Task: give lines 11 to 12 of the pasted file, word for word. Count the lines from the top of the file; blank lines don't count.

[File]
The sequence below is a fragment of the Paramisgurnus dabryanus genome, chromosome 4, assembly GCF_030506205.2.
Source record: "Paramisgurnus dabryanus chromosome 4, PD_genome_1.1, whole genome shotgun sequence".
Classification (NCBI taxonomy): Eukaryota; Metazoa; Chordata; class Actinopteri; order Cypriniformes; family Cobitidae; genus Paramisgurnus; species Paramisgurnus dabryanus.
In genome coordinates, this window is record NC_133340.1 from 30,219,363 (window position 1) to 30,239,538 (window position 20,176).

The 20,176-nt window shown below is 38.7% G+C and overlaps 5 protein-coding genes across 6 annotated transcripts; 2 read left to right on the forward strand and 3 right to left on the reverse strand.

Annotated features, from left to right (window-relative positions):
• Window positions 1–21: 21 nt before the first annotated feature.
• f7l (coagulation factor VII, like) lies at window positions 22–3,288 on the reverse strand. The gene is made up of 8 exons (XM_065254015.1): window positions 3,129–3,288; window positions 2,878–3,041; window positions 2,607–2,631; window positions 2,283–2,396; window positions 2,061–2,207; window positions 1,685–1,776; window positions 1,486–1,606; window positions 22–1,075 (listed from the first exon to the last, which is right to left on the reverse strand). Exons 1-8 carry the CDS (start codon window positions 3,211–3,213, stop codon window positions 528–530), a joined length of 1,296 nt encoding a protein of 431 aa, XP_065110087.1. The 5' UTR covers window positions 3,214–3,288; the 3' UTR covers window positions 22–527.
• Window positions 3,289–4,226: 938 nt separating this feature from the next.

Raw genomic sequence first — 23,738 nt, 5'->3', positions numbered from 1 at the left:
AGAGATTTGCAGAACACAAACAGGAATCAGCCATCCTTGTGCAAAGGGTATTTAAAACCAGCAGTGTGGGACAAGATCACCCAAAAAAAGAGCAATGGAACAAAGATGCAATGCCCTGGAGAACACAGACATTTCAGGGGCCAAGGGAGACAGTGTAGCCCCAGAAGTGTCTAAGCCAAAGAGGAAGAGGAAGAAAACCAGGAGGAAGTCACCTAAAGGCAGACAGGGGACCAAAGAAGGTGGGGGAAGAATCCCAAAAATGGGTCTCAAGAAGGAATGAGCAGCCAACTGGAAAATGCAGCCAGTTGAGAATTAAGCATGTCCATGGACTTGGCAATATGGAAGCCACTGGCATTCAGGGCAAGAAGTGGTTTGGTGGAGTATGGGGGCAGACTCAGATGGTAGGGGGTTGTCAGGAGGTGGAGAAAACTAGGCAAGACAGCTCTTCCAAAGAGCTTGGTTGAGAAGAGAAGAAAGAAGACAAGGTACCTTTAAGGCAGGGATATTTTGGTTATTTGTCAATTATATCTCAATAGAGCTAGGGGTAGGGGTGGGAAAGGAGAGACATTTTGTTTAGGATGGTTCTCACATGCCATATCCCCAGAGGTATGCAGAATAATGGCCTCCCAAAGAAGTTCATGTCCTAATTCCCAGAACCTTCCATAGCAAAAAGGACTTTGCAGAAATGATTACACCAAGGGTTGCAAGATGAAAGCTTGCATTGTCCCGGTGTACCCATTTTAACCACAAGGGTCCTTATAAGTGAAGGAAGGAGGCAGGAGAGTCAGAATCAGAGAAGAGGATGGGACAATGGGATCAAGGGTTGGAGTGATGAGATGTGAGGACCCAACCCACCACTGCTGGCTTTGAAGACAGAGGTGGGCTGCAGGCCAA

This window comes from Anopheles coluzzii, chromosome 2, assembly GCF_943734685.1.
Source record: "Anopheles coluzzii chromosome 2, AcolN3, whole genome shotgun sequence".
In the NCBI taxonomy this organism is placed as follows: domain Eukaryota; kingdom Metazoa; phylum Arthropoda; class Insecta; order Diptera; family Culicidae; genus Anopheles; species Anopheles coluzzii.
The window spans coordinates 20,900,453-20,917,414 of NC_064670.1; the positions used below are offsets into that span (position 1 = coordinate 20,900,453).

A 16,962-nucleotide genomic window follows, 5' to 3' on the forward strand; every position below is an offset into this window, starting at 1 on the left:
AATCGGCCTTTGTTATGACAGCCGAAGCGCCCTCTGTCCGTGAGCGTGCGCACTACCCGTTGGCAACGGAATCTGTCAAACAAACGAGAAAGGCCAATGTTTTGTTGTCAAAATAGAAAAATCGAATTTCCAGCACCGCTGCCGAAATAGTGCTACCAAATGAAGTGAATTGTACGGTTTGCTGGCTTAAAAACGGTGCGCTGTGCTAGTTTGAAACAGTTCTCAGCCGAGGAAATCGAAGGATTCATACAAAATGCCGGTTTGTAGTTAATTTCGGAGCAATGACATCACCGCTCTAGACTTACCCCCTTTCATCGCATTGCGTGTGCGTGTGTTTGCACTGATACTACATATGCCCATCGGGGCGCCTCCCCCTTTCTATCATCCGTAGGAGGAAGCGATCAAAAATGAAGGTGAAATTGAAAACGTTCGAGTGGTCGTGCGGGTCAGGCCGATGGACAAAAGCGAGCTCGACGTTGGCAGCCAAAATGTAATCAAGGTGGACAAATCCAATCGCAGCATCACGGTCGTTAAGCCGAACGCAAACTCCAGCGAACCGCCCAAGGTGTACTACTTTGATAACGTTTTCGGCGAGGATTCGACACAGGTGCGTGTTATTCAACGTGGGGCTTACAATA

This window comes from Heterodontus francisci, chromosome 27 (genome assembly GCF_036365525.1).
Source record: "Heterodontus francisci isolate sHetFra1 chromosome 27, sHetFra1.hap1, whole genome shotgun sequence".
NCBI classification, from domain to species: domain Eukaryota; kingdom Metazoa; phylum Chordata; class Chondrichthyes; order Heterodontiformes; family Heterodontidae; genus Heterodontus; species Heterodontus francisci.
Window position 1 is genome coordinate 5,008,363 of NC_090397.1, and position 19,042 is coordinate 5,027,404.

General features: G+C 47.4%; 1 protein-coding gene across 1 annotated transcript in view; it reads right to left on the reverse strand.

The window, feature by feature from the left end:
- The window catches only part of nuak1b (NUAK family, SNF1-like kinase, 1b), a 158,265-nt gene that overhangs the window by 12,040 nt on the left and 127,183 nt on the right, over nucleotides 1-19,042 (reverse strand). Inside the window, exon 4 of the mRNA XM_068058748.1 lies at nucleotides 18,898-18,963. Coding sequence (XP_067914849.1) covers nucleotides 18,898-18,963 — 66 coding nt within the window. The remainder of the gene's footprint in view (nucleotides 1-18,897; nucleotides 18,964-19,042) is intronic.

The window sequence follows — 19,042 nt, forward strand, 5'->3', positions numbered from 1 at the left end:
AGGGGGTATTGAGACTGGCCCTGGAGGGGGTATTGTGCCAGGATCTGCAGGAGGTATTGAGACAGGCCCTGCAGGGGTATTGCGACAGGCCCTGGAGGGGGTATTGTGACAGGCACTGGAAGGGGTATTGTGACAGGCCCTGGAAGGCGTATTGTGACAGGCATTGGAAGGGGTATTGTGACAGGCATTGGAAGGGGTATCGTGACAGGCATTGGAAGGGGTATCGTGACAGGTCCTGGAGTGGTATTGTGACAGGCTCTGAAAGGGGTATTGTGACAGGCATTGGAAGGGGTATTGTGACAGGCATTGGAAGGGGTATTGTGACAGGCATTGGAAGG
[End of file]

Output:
AGAGATTTGCAGAACACAAACAGGAATCAGCCATCCTTGTGCAAAGGGTATTTAAAACCAGCAGTGTGGGACAAGATCACCCAAAAAAAGAGCAATGGAACAAAGATGCAATGCCCTGGAGAACACAGACATTTCAGGGGCCAAGGGAGACAGTGTAGCCCCAGAAGTGTCTAAGCCAAAGAGGAAGAGGAAGAAAACCAGGAGGAAGTCACCTAAAGGCAGACAGGGGACCAAAGAAGGTGGGGGAAGAATCCCAAAAATGGGTCTCAAGAAGGAATGAGCAGCCAACTGGAAAATGCAGCCAGTTGAGAATTAAGCATGTCCATGGACTTGGCAATATGGAAGCCACTGGCATTCAGGGCAAGAAGTGGTTTGGTGGAGTATGGGGGCAGACTCAGATGGTAGGGGGTTGTCAGGAGGTGGAGAAAACTAGGCAAGACAGCTCTTCCAAAGAGCTTGGTTGAGAAGAGAAGAAAGAAGACAAGGTACCTTTAAGGCAGGGATATTTTGGTTATTTGTCAATTATATCTCAATAGAGCTAGGGGTAGGGGTGGGAAAGGAGAGACATTTTGTTTAGGATGGTTCTCACATGCCATATCCCCAGAGGTATGCAGAATAATGGCCTCCCAAAGAAGTTCATGTCCTAATTCCCAGAACCTTCCATAGCAAAAAGGACTTTGCAGAAATGATTACACCAAGGGTTGCAAGATGAAAGCTTGCATTGTCCCGGTGTACCCATTTTAACCACAAGGGTCCTTATAAGTGAAGGAAGGAGGCAGGAGAGTCAGAATCAGAGAAGAGGATGGGACAATGGGATCAAGGGTTGGAGTGATGAGATGTGAGGACCCAACCCACCACTGCTGGCTTTGAAGACAGAGGTGGGCTGCAGGCCAA

This window comes from Anopheles coluzzii, chromosome 2, assembly GCF_943734685.1.